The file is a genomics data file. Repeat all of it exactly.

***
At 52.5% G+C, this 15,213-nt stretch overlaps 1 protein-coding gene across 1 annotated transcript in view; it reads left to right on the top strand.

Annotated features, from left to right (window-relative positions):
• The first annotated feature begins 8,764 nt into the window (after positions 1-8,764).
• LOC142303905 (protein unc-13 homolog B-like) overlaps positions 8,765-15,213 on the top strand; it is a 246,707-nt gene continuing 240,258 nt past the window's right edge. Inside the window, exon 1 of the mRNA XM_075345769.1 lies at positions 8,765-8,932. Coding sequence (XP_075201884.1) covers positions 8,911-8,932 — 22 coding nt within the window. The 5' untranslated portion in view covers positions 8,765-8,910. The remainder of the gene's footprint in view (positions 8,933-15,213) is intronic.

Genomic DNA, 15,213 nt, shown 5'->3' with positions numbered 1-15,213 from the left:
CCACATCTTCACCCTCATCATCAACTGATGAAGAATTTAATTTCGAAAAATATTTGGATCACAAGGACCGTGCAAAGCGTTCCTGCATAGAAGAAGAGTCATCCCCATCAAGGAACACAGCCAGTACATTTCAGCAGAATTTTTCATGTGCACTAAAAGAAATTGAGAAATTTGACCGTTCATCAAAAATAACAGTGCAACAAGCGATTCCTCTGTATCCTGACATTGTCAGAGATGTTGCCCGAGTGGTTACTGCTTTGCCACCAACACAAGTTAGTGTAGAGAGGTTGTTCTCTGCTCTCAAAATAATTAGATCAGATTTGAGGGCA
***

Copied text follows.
At 52.5% G+C, this 15,213-nt stretch overlaps 1 protein-coding gene across 1 annotated transcript in view; it reads left to right on the top strand.

Annotated features, from left to right (window-relative positions):
• The first annotated feature begins 8,764 nt into the window (after positions 1-8,764).
• LOC142303905 (protein unc-13 homolog B-like) overlaps positions 8,765-15,213 on the top strand; it is a 246,707-nt gene continuing 240,258 nt past the window's right edge. Inside the window, exon 1 of the mRNA XM_075345769.1 lies at positions 8,765-8,932. Coding sequence (XP_075201884.1) covers positions 8,911-8,932 — 22 coding nt within the window. The 5' untranslated portion in view covers positions 8,765-8,910. The remainder of the gene's footprint in view (positions 8,933-15,213) is intronic.

Genomic DNA, 15,213 nt, shown 5'->3' with positions numbered 1-15,213 from the left:
CCACATCTTCACCCTCATCATCAACTGATGAAGAATTTAATTTCGAAAAATATTTGGATCACAAGGACCGTGCAAAGCGTTCCTGCATAGAAGAAGAGTCATCCCCATCAAGGAACACAGCCAGTACATTTCAGCAGAATTTTTCATGTGCACTAAAAGAAATTGAGAAATTTGACCGTTCATCAAAAATAACAGTGCAACAAGCGATTCCTCTGTATCCTGACATTGTCAGAGATGTTGCCCGAGTGGTTACTGCTTTGCCACCAACACAAGTTAGTGTAGAGAGGTTGTTCTCTGCTCTCAAAATAATTAGATCAGATTTGAGGGCA